The former Craighead County clerk who agreed less than a month ago to repay the county more than $1.4 million he is accused of stealing has filed for Chapter 7 bankruptcy.
Kade Holliday, the former clerk, listed $3.8 million in debts and $1.6 million in assets, according to his Oct. 1 bankruptcy form. He has made claims of large debts being owed to Craighead County, banks, lawsuits and more.
Holliday's main assets are property including his $299,000 home in Jonesboro and a 2018 Cadillac Escalade valued at $60,000. Money is owed on both items.
He also listed several household goods and furniture including a Pappy Van Winkle bourbon collection valued at $10,000, various other liquors valued at $3,500 and six retired Lego kits valued at $2,400.
The bankruptcy documents also listed three Bach trombones valued at $6,000, a Brunswick table with accessories valued at $5,500, artwork valued at $2,000 and a surround-sound system valued at $7,500.
Holliday sold two properties in September for a total of $482,000 with the proceeds being paid to the registry of the Craighead County Circuit Court, the documents stated. He also agreed to surrender several properties to several creditors including the Edge Coffee House to First National Bank, according to bankruptcy documents.
The bankruptcy documents revealed that Holliday donated cash gifts in recent years to to the Greene County Tech band, Cross County FFA, Arkansas State University Foundation, Delta Symphony Orchestra and the Junior Auxiliary of Jonesboro.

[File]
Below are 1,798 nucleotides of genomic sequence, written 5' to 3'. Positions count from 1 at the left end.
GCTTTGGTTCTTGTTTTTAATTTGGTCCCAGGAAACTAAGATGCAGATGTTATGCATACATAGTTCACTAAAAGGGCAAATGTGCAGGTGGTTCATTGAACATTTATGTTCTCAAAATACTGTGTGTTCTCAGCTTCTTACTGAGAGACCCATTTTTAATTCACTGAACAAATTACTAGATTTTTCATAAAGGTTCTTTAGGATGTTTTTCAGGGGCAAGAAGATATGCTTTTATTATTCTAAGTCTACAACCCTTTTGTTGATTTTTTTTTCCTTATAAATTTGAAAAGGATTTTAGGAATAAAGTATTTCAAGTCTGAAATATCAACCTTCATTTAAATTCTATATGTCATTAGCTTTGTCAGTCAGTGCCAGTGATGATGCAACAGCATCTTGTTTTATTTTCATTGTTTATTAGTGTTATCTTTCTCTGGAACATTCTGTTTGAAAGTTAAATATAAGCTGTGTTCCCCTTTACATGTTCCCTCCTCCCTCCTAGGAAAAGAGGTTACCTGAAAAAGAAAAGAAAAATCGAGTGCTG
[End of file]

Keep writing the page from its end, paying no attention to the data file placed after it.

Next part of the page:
The largest cash donation was $30,000 to Arkansas State University followed by $6,500 to the Junior Auxiliary of Jonesboro and $6,000 to Delta Symphony Orchestra.
The bankruptcy comes on the heels of Holliday agreeing to pay the county back for missing money.
Circuit Court Judge Richard Lusby approved on Sept. 10 an agreed-upon consent judgment between Holliday and the county. The agreement requires Holliday to pay $1,415,304 to the county, plus $35,082.99 in interest. He also will pay $21,025.74 in attorney's fees and costs.
Holliday, 31, resigned in July and was charged with 13 counts of theft of property and one count of abuse of office. He is accused of stealing about $1.6 million from Craighead County, which sued Holliday to recoup the money.
Dustin McDaniel, Holliday's attorney, said back in September the consent judgment was made in an effort to avoid wasting the county's resources on further civil litigation. He said Holliday was expected to move forward with bankruptcy procedures sometime in the future, which will stay in further state litigation.
Craighead County Judge Marvin Day said in September he was happy Lusby accepted the agreed upon consent judgment.
"This is just the first step in the procedure to collect what is owed to the people of Craighead County," he said.
McDaniel said that the parties are working together to address some of Holliday's assets to satisfy the judgment.
Holliday's job with the county included submitting payroll reports, which involved factoring in unemployment insurance, income taxes, Social Security, retirement system contributions and health and life insurance.
A probable-cause affidavit stated that Holliday began transferring thousands of dollars from the county's payroll holding account into his personal account beginning Jan. 23 and continued until June 24. To date, the amount of the transfers is $1,579,057, according to court documents.
Holliday transferred the funds from a county-owned bank account to his personal bank accounts on 12 occasions and used it for his personal benefit, the affidavit stated. The actions created a deficit to Craighead County for unpaid payroll taxes and retirement contributions, court records show.
Holliday embezzled money from the county, causing a "deficit to Craighead County for payroll taxes and retirement contributions," according to a probable cause affidavit.
Holliday, a Republican, replaced Nancy Nelms in 2012 as county clerk. He was elected when he was 24 years old.